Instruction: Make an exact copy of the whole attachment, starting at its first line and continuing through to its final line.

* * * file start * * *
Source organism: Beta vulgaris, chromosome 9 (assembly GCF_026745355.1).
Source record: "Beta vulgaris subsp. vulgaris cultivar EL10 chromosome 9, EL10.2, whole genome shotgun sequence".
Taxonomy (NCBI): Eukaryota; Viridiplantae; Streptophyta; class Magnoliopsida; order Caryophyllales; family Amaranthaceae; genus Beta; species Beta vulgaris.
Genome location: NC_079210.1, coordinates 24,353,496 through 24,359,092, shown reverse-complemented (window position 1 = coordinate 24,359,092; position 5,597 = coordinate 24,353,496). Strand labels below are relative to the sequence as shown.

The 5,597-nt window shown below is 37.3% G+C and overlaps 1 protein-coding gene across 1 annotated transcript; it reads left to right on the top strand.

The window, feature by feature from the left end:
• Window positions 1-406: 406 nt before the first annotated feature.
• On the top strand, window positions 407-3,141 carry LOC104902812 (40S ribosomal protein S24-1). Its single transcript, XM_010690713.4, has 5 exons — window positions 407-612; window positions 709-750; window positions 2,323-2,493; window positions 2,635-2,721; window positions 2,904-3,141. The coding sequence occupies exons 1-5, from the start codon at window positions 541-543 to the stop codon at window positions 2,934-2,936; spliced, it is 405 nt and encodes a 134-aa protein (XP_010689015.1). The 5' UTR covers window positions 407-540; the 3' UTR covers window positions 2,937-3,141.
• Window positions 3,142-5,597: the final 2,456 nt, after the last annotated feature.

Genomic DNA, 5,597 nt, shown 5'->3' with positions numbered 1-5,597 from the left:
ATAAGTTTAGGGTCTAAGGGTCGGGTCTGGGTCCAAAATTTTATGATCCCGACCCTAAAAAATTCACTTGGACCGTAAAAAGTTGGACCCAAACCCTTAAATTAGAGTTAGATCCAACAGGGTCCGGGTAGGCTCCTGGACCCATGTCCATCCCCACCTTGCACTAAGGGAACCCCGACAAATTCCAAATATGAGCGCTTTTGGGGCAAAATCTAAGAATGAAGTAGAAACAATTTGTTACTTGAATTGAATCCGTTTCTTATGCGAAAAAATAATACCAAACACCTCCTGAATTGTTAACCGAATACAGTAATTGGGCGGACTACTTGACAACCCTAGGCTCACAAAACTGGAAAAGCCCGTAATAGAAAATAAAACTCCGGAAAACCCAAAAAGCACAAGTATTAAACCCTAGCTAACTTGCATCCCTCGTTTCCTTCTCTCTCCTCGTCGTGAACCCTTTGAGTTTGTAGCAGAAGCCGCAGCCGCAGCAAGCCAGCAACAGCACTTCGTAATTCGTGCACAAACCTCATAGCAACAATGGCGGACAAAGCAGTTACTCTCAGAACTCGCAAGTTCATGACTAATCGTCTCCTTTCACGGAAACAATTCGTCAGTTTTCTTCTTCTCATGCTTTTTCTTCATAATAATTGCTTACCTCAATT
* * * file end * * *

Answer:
Source organism: Beta vulgaris, chromosome 9 (assembly GCF_026745355.1).
Source record: "Beta vulgaris subsp. vulgaris cultivar EL10 chromosome 9, EL10.2, whole genome shotgun sequence".
Taxonomy (NCBI): Eukaryota; Viridiplantae; Streptophyta; class Magnoliopsida; order Caryophyllales; family Amaranthaceae; genus Beta; species Beta vulgaris.
Genome location: NC_079210.1, coordinates 24,353,496 through 24,359,092, shown reverse-complemented (window position 1 = coordinate 24,359,092; position 5,597 = coordinate 24,353,496). Strand labels below are relative to the sequence as shown.

The 5,597-nt window shown below is 37.3% G+C and overlaps 1 protein-coding gene across 1 annotated transcript; it reads left to right on the top strand.

The window, feature by feature from the left end:
• Window positions 1-406: 406 nt before the first annotated feature.
• On the top strand, window positions 407-3,141 carry LOC104902812 (40S ribosomal protein S24-1). Its single transcript, XM_010690713.4, has 5 exons — window positions 407-612; window positions 709-750; window positions 2,323-2,493; window positions 2,635-2,721; window positions 2,904-3,141. The coding sequence occupies exons 1-5, from the start codon at window positions 541-543 to the stop codon at window positions 2,934-2,936; spliced, it is 405 nt and encodes a 134-aa protein (XP_010689015.1). The 5' UTR covers window positions 407-540; the 3' UTR covers window positions 2,937-3,141.
• Window positions 3,142-5,597: the final 2,456 nt, after the last annotated feature.

Genomic DNA, 5,597 nt, shown 5'->3' with positions numbered 1-5,597 from the left:
ATAAGTTTAGGGTCTAAGGGTCGGGTCTGGGTCCAAAATTTTATGATCCCGACCCTAAAAAATTCACTTGGACCGTAAAAAGTTGGACCCAAACCCTTAAATTAGAGTTAGATCCAACAGGGTCCGGGTAGGCTCCTGGACCCATGTCCATCCCCACCTTGCACTAAGGGAACCCCGACAAATTCCAAATATGAGCGCTTTTGGGGCAAAATCTAAGAATGAAGTAGAAACAATTTGTTACTTGAATTGAATCCGTTTCTTATGCGAAAAAATAATACCAAACACCTCCTGAATTGTTAACCGAATACAGTAATTGGGCGGACTACTTGACAACCCTAGGCTCACAAAACTGGAAAAGCCCGTAATAGAAAATAAAACTCCGGAAAACCCAAAAAGCACAAGTATTAAACCCTAGCTAACTTGCATCCCTCGTTTCCTTCTCTCTCCTCGTCGTGAACCCTTTGAGTTTGTAGCAGAAGCCGCAGCCGCAGCAAGCCAGCAACAGCACTTCGTAATTCGTGCACAAACCTCATAGCAACAATGGCGGACAAAGCAGTTACTCTCAGAACTCGCAAGTTCATGACTAATCGTCTCCTTTCACGGAAACAATTCGTCAGTTTTCTTCTTCTCATGCTTTTTCTTCATAATAATTGCTTACCTCAATT